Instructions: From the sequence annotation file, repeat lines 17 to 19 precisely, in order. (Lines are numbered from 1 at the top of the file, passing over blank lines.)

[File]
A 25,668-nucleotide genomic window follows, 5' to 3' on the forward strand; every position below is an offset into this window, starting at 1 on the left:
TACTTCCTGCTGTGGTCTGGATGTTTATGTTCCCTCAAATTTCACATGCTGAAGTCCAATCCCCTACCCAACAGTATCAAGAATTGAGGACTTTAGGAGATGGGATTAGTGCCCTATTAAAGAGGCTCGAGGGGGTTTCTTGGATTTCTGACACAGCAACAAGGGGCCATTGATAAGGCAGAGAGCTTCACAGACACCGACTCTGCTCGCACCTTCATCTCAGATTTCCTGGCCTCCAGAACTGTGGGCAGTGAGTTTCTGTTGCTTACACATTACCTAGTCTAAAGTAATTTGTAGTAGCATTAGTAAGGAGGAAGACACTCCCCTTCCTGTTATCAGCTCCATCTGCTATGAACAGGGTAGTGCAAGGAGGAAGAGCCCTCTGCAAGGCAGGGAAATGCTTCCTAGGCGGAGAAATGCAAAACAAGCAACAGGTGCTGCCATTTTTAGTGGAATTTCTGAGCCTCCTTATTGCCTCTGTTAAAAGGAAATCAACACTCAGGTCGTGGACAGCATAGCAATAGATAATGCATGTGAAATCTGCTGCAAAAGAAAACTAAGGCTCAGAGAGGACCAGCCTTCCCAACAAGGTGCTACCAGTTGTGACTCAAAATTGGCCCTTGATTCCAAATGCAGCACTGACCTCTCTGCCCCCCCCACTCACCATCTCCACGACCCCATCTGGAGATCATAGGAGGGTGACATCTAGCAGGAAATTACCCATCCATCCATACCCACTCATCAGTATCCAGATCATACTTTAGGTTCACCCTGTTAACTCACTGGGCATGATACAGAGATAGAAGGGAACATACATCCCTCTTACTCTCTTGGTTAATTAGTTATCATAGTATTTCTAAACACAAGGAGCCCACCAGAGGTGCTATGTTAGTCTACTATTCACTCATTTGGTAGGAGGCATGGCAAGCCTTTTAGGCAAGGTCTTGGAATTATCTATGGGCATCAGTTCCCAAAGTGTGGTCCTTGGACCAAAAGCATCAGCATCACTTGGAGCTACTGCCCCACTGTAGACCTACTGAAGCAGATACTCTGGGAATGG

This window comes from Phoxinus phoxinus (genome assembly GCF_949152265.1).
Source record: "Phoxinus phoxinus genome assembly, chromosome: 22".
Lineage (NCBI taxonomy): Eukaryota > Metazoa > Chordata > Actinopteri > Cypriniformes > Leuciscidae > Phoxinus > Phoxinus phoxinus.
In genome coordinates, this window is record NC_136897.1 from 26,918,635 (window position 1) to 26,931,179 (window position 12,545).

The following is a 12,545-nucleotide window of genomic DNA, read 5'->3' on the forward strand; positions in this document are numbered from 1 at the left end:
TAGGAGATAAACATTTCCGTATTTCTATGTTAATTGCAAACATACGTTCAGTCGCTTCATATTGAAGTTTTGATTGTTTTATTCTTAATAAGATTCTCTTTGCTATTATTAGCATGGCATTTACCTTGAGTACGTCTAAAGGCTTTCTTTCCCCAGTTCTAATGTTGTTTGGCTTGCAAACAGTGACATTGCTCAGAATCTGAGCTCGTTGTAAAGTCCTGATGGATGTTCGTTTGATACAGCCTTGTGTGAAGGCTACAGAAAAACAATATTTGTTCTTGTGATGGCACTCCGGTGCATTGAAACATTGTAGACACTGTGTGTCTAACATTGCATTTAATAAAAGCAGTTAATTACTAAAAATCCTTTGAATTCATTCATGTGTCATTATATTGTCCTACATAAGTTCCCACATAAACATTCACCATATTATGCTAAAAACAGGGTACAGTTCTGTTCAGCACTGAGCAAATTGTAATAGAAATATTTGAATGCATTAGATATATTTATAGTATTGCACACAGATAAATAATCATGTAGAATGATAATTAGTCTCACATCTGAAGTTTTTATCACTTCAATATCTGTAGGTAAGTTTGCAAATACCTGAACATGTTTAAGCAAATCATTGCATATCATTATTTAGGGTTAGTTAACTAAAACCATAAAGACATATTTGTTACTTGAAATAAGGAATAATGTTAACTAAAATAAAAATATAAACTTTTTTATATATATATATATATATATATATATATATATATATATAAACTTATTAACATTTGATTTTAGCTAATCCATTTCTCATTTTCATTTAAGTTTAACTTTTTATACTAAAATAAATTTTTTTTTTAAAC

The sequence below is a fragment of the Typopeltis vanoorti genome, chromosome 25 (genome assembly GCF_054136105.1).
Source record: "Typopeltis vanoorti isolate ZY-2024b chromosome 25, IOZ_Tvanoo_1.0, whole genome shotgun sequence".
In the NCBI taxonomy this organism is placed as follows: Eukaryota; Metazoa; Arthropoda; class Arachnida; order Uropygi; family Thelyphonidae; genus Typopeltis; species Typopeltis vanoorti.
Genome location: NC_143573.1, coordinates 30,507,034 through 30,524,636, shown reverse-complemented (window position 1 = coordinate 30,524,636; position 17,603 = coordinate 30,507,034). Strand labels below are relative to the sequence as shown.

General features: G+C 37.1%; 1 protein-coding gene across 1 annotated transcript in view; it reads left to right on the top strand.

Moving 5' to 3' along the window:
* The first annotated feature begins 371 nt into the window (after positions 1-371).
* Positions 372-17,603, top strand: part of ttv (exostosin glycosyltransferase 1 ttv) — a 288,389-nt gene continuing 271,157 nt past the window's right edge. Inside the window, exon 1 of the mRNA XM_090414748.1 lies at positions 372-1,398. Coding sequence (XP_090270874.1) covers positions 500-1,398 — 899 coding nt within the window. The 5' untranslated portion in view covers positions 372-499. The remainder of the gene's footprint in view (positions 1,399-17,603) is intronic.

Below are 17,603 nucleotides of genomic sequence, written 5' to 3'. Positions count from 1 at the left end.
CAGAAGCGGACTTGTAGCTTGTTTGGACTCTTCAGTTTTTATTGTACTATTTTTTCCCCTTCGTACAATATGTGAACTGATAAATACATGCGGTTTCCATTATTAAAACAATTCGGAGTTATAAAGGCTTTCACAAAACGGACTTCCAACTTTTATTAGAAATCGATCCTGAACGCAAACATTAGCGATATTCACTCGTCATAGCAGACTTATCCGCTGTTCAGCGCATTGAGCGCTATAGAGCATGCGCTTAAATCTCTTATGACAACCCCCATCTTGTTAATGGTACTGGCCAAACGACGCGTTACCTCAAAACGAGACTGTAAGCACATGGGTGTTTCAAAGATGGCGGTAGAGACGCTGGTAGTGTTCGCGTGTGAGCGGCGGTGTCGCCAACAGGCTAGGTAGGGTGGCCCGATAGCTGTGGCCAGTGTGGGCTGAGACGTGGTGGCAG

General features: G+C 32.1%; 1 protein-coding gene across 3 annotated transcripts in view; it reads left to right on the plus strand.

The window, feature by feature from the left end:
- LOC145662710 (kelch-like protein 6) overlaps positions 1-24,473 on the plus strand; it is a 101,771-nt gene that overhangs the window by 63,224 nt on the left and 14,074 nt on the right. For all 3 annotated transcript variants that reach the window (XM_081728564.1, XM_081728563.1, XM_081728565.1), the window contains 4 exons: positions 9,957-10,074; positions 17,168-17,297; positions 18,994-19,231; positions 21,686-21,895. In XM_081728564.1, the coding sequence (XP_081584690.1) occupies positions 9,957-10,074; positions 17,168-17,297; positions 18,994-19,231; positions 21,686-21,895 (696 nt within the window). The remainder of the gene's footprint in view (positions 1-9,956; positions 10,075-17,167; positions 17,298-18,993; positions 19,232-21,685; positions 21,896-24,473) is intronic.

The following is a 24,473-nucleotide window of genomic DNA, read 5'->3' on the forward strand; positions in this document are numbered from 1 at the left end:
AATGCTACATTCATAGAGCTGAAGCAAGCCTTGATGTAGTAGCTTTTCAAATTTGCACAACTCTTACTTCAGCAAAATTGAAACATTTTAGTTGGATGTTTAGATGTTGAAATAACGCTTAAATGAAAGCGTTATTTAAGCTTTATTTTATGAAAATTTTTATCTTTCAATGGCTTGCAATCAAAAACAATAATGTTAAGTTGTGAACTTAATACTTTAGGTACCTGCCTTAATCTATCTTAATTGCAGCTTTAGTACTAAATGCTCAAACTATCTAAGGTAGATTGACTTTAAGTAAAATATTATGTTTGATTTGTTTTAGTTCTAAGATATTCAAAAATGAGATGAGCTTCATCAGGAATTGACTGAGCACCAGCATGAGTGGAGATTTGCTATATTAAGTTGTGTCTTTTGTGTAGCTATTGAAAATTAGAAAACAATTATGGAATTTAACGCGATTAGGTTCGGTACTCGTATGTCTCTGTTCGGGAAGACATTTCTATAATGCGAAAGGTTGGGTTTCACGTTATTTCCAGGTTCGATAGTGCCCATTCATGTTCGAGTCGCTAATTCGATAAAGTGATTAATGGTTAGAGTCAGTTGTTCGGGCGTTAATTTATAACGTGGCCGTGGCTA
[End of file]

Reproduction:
Below are 17,603 nucleotides of genomic sequence, written 5' to 3'. Positions count from 1 at the left end.
CAGAAGCGGACTTGTAGCTTGTTTGGACTCTTCAGTTTTTATTGTACTATTTTTTCCCCTTCGTACAATATGTGAACTGATAAATACATGCGGTTTCCATTATTAAAACAATTCGGAGTTATAAAGGCTTTCACAAAACGGACTTCCAACTTTTATTAGAAATCGATCCTGAACGCAAACATTAGCGATATTCACTCGTCATAGCAGACTTATCCGCTGTTCAGCGCATTGAGCGCTATAGAGCATGCGCTTAAATCTCTTATGACAACCCCCATCTTGTTAATGGTACTGGCCAAACGACGCGTTACCTCAAAACGAGACTGTAAGCACATGGGTGTTTCAAAGATGGCGGTAGAGACGCTGGTAGTGTTCGCGTGTGAGCGGCGGTGTCGCCAACAGGCTAGGTAGGGTGGCCCGATAGCTGTGGCCAGTGTGGGCTGAGACGTGGTGGCAG

General features: G+C 32.1%; 1 protein-coding gene across 3 annotated transcripts in view; it reads left to right on the plus strand.